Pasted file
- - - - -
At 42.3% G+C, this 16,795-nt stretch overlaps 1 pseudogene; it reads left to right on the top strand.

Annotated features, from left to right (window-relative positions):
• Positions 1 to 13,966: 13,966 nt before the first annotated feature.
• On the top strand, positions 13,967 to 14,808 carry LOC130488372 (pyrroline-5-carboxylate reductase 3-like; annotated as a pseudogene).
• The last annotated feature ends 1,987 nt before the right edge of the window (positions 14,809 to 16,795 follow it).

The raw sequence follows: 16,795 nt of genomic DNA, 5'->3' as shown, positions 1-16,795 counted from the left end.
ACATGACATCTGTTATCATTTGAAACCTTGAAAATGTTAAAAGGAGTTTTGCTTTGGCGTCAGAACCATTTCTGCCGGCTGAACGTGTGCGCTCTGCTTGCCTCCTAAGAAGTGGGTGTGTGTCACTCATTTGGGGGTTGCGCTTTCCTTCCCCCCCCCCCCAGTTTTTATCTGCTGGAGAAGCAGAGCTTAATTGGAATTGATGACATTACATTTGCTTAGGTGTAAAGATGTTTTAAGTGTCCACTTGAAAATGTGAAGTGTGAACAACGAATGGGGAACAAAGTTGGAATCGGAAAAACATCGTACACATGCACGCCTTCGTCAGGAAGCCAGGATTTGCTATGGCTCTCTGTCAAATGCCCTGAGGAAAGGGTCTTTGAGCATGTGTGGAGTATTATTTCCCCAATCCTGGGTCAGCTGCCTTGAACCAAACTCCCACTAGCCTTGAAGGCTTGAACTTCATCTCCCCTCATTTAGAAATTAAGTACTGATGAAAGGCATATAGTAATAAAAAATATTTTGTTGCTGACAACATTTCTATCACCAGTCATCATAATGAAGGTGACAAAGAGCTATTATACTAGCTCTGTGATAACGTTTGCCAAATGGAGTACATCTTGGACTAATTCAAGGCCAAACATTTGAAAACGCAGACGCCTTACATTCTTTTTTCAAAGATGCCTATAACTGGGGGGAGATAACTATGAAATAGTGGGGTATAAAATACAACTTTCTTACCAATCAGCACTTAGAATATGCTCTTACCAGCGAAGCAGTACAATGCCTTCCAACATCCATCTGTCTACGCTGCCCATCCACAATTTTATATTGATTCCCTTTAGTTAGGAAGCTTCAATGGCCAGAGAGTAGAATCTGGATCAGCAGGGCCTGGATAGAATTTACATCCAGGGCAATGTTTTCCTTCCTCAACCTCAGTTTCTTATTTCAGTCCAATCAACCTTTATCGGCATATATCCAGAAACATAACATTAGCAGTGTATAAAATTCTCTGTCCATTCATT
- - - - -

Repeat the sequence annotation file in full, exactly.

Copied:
At 42.3% G+C, this 16,795-nt stretch overlaps 1 pseudogene; it reads left to right on the top strand.

Annotated features, from left to right (window-relative positions):
• Positions 1 to 13,966: 13,966 nt before the first annotated feature.
• On the top strand, positions 13,967 to 14,808 carry LOC130488372 (pyrroline-5-carboxylate reductase 3-like; annotated as a pseudogene).
• The last annotated feature ends 1,987 nt before the right edge of the window (positions 14,809 to 16,795 follow it).

The raw sequence follows: 16,795 nt of genomic DNA, 5'->3' as shown, positions 1-16,795 counted from the left end.
ACATGACATCTGTTATCATTTGAAACCTTGAAAATGTTAAAAGGAGTTTTGCTTTGGCGTCAGAACCATTTCTGCCGGCTGAACGTGTGCGCTCTGCTTGCCTCCTAAGAAGTGGGTGTGTGTCACTCATTTGGGGGTTGCGCTTTCCTTCCCCCCCCCCCCAGTTTTTATCTGCTGGAGAAGCAGAGCTTAATTGGAATTGATGACATTACATTTGCTTAGGTGTAAAGATGTTTTAAGTGTCCACTTGAAAATGTGAAGTGTGAACAACGAATGGGGAACAAAGTTGGAATCGGAAAAACATCGTACACATGCACGCCTTCGTCAGGAAGCCAGGATTTGCTATGGCTCTCTGTCAAATGCCCTGAGGAAAGGGTCTTTGAGCATGTGTGGAGTATTATTTCCCCAATCCTGGGTCAGCTGCCTTGAACCAAACTCCCACTAGCCTTGAAGGCTTGAACTTCATCTCCCCTCATTTAGAAATTAAGTACTGATGAAAGGCATATAGTAATAAAAAATATTTTGTTGCTGACAACATTTCTATCACCAGTCATCATAATGAAGGTGACAAAGAGCTATTATACTAGCTCTGTGATAACGTTTGCCAAATGGAGTACATCTTGGACTAATTCAAGGCCAAACATTTGAAAACGCAGACGCCTTACATTCTTTTTTCAAAGATGCCTATAACTGGGGGGAGATAACTATGAAATAGTGGGGTATAAAATACAACTTTCTTACCAATCAGCACTTAGAATATGCTCTTACCAGCGAAGCAGTACAATGCCTTCCAACATCCATCTGTCTACGCTGCCCATCCACAATTTTATATTGATTCCCTTTAGTTAGGAAGCTTCAATGGCCAGAGAGTAGAATCTGGATCAGCAGGGCCTGGATAGAATTTACATCCAGGGCAATGTTTTCCTTCCTCAACCTCAGTTTCTTATTTCAGTCCAATCAACCTTTATCGGCATATATCCAGAAACATAACATTAGCAGTGTATAAAATTCTCTGTCCATTCATT